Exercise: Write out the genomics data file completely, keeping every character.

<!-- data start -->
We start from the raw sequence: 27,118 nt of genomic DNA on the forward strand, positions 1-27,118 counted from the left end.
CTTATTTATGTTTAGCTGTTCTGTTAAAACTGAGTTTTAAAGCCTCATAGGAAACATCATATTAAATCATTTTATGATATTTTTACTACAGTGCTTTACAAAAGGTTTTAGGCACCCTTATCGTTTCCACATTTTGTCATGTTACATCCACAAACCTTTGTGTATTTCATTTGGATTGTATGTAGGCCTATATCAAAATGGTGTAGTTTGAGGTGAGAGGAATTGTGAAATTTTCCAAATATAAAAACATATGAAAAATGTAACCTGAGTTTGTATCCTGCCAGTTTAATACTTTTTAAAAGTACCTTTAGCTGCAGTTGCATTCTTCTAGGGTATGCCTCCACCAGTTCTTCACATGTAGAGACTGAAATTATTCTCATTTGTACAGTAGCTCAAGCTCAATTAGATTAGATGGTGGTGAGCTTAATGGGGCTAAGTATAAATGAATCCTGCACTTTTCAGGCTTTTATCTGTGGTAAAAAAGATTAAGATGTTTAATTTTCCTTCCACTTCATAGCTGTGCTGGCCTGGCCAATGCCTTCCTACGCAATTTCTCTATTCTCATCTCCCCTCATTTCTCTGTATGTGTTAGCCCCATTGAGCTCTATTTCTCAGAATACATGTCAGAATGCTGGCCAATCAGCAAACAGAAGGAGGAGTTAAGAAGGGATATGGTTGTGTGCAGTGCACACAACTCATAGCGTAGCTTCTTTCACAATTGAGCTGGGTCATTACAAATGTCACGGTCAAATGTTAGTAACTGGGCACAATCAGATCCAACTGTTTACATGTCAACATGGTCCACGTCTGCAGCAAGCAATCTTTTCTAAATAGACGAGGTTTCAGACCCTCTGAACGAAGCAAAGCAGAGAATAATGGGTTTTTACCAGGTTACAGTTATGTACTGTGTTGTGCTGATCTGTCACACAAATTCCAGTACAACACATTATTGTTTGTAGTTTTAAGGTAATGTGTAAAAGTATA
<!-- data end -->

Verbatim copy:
We start from the raw sequence: 27,118 nt of genomic DNA on the forward strand, positions 1-27,118 counted from the left end.
CTTATTTATGTTTAGCTGTTCTGTTAAAACTGAGTTTTAAAGCCTCATAGGAAACATCATATTAAATCATTTTATGATATTTTTACTACAGTGCTTTACAAAAGGTTTTAGGCACCCTTATCGTTTCCACATTTTGTCATGTTACATCCACAAACCTTTGTGTATTTCATTTGGATTGTATGTAGGCCTATATCAAAATGGTGTAGTTTGAGGTGAGAGGAATTGTGAAATTTTCCAAATATAAAAACATATGAAAAATGTAACCTGAGTTTGTATCCTGCCAGTTTAATACTTTTTAAAAGTACCTTTAGCTGCAGTTGCATTCTTCTAGGGTATGCCTCCACCAGTTCTTCACATGTAGAGACTGAAATTATTCTCATTTGTACAGTAGCTCAAGCTCAATTAGATTAGATGGTGGTGAGCTTAATGGGGCTAAGTATAAATGAATCCTGCACTTTTCAGGCTTTTATCTGTGGTAAAAAAGATTAAGATGTTTAATTTTCCTTCCACTTCATAGCTGTGCTGGCCTGGCCAATGCCTTCCTACGCAATTTCTCTATTCTCATCTCCCCTCATTTCTCTGTATGTGTTAGCCCCATTGAGCTCTATTTCTCAGAATACATGTCAGAATGCTGGCCAATCAGCAAACAGAAGGAGGAGTTAAGAAGGGATATGGTTGTGTGCAGTGCACACAACTCATAGCGTAGCTTCTTTCACAATTGAGCTGGGTCATTACAAATGTCACGGTCAAATGTTAGTAACTGGGCACAATCAGATCCAACTGTTTACATGTCAACATGGTCCACGTCTGCAGCAAGCAATCTTTTCTAAATAGACGAGGTTTCAGACCCTCTGAACGAAGCAAAGCAGAGAATAATGGGTTTTTACCAGGTTACAGTTATGTACTGTGTTGTGCTGATCTGTCACACAAATTCCAGTACAACACATTATTGTTTGTAGTTTTAAGGTAATGTGTAAAAGTATA